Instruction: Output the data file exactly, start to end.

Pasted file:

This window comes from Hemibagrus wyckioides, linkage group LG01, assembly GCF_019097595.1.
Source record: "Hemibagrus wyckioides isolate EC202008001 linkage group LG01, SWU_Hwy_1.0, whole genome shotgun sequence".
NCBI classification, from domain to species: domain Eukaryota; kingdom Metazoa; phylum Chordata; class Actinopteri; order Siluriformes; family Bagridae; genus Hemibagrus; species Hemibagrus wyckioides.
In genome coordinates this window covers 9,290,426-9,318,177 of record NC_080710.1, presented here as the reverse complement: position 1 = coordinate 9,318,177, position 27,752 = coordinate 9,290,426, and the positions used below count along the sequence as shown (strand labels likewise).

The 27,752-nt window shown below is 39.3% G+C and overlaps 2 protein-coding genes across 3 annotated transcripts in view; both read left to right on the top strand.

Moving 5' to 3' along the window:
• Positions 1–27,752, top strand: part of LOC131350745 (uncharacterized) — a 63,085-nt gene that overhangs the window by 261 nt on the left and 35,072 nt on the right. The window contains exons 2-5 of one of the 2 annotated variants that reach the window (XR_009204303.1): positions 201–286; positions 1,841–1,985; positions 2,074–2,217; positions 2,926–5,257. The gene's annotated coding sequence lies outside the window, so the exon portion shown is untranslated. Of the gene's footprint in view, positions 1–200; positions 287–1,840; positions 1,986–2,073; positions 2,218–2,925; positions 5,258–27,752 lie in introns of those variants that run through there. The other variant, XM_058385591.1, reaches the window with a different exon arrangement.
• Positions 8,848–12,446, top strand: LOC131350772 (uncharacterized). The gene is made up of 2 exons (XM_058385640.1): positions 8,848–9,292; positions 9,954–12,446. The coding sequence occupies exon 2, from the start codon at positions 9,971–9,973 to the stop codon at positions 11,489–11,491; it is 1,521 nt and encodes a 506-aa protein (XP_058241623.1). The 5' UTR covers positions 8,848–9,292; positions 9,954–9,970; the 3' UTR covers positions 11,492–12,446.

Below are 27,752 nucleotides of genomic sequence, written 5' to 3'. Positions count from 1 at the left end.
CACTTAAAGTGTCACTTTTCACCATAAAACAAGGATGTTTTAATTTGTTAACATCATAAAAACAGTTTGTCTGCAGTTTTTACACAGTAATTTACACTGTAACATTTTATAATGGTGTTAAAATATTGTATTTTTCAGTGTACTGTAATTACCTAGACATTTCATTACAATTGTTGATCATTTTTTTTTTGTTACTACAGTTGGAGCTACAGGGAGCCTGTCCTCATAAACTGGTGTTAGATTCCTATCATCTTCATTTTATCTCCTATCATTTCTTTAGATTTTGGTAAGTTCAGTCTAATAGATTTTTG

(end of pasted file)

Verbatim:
This window comes from Hemibagrus wyckioides, linkage group LG01, assembly GCF_019097595.1.
Source record: "Hemibagrus wyckioides isolate EC202008001 linkage group LG01, SWU_Hwy_1.0, whole genome shotgun sequence".
NCBI classification, from domain to species: domain Eukaryota; kingdom Metazoa; phylum Chordata; class Actinopteri; order Siluriformes; family Bagridae; genus Hemibagrus; species Hemibagrus wyckioides.
In genome coordinates this window covers 9,290,426-9,318,177 of record NC_080710.1, presented here as the reverse complement: position 1 = coordinate 9,318,177, position 27,752 = coordinate 9,290,426, and the positions used below count along the sequence as shown (strand labels likewise).

The 27,752-nt window shown below is 39.3% G+C and overlaps 2 protein-coding genes across 3 annotated transcripts in view; both read left to right on the top strand.

Moving 5' to 3' along the window:
• Positions 1–27,752, top strand: part of LOC131350745 (uncharacterized) — a 63,085-nt gene that overhangs the window by 261 nt on the left and 35,072 nt on the right. The window contains exons 2-5 of one of the 2 annotated variants that reach the window (XR_009204303.1): positions 201–286; positions 1,841–1,985; positions 2,074–2,217; positions 2,926–5,257. The gene's annotated coding sequence lies outside the window, so the exon portion shown is untranslated. Of the gene's footprint in view, positions 1–200; positions 287–1,840; positions 1,986–2,073; positions 2,218–2,925; positions 5,258–27,752 lie in introns of those variants that run through there. The other variant, XM_058385591.1, reaches the window with a different exon arrangement.
• Positions 8,848–12,446, top strand: LOC131350772 (uncharacterized). The gene is made up of 2 exons (XM_058385640.1): positions 8,848–9,292; positions 9,954–12,446. The coding sequence occupies exon 2, from the start codon at positions 9,971–9,973 to the stop codon at positions 11,489–11,491; it is 1,521 nt and encodes a 506-aa protein (XP_058241623.1). The 5' UTR covers positions 8,848–9,292; positions 9,954–9,970; the 3' UTR covers positions 11,492–12,446.

Below are 27,752 nucleotides of genomic sequence, written 5' to 3'. Positions count from 1 at the left end.
CACTTAAAGTGTCACTTTTCACCATAAAACAAGGATGTTTTAATTTGTTAACATCATAAAAACAGTTTGTCTGCAGTTTTTACACAGTAATTTACACTGTAACATTTTATAATGGTGTTAAAATATTGTATTTTTCAGTGTACTGTAATTACCTAGACATTTCATTACAATTGTTGATCATTTTTTTTTTGTTACTACAGTTGGAGCTACAGGGAGCCTGTCCTCATAAACTGGTGTTAGATTCCTATCATCTTCATTTTATCTCCTATCATTTCTTTAGATTTTGGTAAGTTCAGTCTAATAGATTTTTG